oh boys. i have an amazing link for you. something i put a bit of time into. in fact, lemme just post the pic here. easier anyways. this is basically a spreadsheet depicting a bunch of information about sprockets' gearing ratios and wear/tear factors. on alot of our bikes, stock is the 16/43 which presents the corresponding 2.68 gear ratio and 344 wear factor. the thing to keep in mind is that you want Wear factor high as possible, unless u wanna replace sprockets and chains alot. also, notice, the most common 15/45 change leads to a nearly 11.6% change in gear ratio - increasing torque low end and decreasing top end speed. the 15/45 however greatly reduces the wear factor!! there are several sprocket combinations that lead to a higher low end torque, i used to have a 14/43 combo that yielded a 14% change (better than 15/45) and still maintained a high wear factor. i currently run a 15/43 setup and have a 6.66% change in torque and maintain a relatively good wear factor.
now, almost Anyone you talk to is always going on n on about a -1/+2 setup to a 15/45... i know it runs great, but for someone looking to get a lil more longevity out of their chain/sprockets, just do a lil homework. i've done plenty and trying to display it for us all ;)
here's some background info on the numbers displayed above, explaining the meanings:
'Same tooth - same link' chain rotations
Besides obvious factors for chain wear like not enough maintenance (i.e. greasing it) and misalignment of sprockets and chain, the chain will simply wear out more when it is used more ..... Especially if the same tooth hits the same link all the time the chain wears out faster then when that tooth hits another link instead. Whether or not this will happen depends on the combination of teeth and chain links. Three type of combinations are possible:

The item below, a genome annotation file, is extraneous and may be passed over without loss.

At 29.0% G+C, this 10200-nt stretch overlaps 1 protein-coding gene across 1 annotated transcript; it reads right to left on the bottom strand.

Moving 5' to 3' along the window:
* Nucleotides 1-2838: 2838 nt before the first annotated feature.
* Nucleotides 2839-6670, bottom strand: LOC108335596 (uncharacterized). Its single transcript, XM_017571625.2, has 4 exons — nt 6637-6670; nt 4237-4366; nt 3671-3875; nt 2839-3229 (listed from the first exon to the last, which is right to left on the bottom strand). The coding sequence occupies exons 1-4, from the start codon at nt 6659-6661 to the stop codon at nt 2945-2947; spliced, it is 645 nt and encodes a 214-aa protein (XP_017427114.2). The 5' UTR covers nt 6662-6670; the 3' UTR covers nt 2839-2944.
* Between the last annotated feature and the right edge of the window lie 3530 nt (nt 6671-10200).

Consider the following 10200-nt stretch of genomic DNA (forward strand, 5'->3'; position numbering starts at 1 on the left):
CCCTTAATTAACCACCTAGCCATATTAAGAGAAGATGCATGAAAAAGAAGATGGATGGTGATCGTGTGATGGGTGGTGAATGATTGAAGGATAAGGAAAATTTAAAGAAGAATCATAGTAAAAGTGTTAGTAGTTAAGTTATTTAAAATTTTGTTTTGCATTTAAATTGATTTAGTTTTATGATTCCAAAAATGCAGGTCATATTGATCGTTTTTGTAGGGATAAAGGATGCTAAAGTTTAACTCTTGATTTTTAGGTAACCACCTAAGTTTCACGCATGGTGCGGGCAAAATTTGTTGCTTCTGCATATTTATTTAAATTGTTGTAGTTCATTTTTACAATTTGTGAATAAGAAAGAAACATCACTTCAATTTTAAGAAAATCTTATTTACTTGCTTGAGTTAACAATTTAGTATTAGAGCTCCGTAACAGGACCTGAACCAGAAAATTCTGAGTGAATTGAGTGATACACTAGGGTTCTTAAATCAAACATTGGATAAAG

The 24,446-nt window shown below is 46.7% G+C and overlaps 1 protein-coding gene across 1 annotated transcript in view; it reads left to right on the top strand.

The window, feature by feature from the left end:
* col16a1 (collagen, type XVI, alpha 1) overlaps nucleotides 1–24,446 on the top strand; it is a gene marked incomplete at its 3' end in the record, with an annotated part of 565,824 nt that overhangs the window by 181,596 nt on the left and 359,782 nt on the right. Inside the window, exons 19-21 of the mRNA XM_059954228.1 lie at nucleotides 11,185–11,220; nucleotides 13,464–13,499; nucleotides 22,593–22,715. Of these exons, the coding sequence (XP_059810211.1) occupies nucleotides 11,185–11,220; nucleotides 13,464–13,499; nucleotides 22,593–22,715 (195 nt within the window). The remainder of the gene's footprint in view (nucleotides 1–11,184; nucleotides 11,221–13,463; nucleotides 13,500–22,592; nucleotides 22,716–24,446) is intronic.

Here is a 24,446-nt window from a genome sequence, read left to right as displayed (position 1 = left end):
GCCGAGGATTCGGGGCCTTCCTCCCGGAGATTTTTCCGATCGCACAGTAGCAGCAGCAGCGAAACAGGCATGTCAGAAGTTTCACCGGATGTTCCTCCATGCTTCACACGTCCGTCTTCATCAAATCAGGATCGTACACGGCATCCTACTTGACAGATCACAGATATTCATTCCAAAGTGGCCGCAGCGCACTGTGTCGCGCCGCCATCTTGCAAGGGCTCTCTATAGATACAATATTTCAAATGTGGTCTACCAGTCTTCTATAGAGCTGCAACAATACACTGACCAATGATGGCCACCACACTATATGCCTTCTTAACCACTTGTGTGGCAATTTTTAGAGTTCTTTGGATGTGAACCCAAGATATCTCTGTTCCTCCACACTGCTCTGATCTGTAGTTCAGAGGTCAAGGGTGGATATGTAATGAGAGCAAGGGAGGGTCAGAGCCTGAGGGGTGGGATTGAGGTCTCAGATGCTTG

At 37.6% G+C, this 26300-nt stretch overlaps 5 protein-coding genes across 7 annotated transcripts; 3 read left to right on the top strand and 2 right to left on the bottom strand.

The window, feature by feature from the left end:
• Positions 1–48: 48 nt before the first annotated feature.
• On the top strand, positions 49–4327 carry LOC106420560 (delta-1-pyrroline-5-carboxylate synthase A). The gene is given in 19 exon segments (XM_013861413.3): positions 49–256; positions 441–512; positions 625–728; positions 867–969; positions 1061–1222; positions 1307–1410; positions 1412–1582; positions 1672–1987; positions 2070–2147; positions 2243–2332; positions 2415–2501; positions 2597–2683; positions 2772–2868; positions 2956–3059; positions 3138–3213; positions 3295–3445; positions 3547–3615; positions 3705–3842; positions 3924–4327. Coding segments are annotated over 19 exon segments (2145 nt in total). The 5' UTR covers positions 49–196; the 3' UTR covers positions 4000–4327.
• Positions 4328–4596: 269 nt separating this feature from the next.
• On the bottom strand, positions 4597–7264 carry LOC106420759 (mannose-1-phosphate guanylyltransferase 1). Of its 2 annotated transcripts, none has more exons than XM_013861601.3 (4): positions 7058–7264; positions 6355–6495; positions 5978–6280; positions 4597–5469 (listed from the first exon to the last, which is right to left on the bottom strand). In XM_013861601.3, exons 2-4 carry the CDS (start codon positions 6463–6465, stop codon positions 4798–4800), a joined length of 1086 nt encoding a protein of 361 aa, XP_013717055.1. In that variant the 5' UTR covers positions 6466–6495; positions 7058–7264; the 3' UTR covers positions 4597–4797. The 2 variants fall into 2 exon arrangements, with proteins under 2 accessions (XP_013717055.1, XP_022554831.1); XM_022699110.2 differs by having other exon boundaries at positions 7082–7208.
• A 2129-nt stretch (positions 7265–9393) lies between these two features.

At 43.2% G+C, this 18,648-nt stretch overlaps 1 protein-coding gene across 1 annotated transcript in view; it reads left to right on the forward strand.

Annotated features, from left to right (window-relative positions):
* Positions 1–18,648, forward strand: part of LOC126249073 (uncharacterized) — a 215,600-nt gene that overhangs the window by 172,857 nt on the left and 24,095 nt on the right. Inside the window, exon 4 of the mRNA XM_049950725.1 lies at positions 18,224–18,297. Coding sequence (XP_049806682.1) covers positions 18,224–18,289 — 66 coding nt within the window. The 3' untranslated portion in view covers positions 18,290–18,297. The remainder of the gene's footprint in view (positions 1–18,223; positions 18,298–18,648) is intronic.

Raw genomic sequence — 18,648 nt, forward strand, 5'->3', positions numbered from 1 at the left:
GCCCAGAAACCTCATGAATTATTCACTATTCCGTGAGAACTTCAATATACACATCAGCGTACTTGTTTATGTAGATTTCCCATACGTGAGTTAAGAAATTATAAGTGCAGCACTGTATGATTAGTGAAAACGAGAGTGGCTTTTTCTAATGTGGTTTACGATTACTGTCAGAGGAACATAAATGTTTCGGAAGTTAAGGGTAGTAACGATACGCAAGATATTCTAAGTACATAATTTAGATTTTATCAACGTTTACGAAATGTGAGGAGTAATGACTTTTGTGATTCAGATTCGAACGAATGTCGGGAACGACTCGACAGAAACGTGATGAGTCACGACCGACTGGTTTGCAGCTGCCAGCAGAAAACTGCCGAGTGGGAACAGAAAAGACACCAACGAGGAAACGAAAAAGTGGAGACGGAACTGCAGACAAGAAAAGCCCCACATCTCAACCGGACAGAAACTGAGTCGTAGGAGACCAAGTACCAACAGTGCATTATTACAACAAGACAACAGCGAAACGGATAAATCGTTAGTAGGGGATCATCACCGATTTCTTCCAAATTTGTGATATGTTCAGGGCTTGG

1) Worst: every chain rotation, the sprockets (front or rear or both) are at the same position
2) Better: it takes more then one chain rotation for it to hit the same tooth with the same link
3) Optimal: it takes the maximum number of chain rotations for it to hit the same tooth with the same link
Table "Same tooth - Same Link" shows what type of combinations you have or are about to get. This by showing the actual number of chain rotations and marking them red when 'Worst', green for 'Optimal' and not for 'Better'.
Number of contacts
Another factor that influences the chain wear is of course the number of contacts a tooth has with links and the other way around for the chain, the number of contacts a link has with teeth. The more hits, the faster the wear ! So obviously, the more you use your bike, the more the final drive will wear out. But changing the final drive does not make you use your bike more or less, it just changes the use of the final drive when driving the same distance as before.
That is also why changing the rear sprocket, say bigger, wears out the front more when driving the same distance .....
Therefore the table "Tooth-Links contacts & Link-Teeth contacts" shows the number of contacts between teeth and links, for every driven mile or kilometer.
Info from: http://gearingcommander.com/
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